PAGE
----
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Chapter 5 - Strategies and Self-Derivation

Means of Maintaining and Extending Knowledge

from Part II - Children’s Memory Strategies

Published online by Cambridge University Press:  28 May 2021

Lynne E. Baker-Ward
Affiliation:
North Carolina State University
David F. Bjorklund
Affiliation:
Florida Atlantic University
Jennifer L. Coffman
Affiliation:
University of North Carolina, Greensboro
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Summary

In this chapter, we review Ornstein’s contributions to the study of children’s memory strategy use to maintain information they are expected to remember, including barriers, supports, and application. We then discuss our own work on how children go beyond maintaining information to extending their knowledge base by going beyond what was explicitly provided and self-deriving new knowledge through integration of separate learning episodes. We examine the parallels in how knowledge is maintained and extended, including the role of prior knowledge. We conclude with three lessons learned from the work of Ornstein and colleagues that will enrich developmental science: move the research into ecologically relevant and even “high-stakes” contexts, conduct longitudinal work, and investigate the role of metacognition.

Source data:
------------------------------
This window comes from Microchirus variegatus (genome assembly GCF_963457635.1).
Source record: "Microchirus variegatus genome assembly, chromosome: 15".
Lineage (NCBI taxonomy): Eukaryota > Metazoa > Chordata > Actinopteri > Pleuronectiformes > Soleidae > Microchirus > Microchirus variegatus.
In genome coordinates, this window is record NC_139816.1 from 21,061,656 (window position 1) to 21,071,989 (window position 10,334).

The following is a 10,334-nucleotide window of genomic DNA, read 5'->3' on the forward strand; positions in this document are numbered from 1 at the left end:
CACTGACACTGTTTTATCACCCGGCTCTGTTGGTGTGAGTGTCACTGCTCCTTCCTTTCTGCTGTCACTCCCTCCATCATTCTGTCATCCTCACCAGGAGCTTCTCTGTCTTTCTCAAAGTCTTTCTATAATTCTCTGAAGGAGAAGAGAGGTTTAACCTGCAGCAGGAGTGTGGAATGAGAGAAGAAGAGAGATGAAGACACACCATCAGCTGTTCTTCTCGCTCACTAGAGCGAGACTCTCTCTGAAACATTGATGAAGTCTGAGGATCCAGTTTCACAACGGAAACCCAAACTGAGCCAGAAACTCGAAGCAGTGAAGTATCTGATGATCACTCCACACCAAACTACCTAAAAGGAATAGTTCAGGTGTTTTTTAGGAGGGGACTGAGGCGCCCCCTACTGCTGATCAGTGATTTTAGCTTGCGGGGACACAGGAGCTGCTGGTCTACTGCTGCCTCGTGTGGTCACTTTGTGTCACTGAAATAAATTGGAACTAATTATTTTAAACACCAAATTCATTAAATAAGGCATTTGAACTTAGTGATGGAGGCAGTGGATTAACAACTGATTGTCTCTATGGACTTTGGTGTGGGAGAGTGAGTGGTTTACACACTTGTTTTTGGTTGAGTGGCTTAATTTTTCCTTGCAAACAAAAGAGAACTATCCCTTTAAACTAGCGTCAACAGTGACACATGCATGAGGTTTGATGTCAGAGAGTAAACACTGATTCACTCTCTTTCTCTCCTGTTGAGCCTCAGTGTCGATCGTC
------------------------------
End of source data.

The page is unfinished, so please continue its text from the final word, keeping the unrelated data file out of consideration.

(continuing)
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The Development of Children's Memory
The Scientific Contributions of Peter A. Ornstein
, pp. 62 - 78
Publisher: Cambridge University Press
Print publication year: 2021

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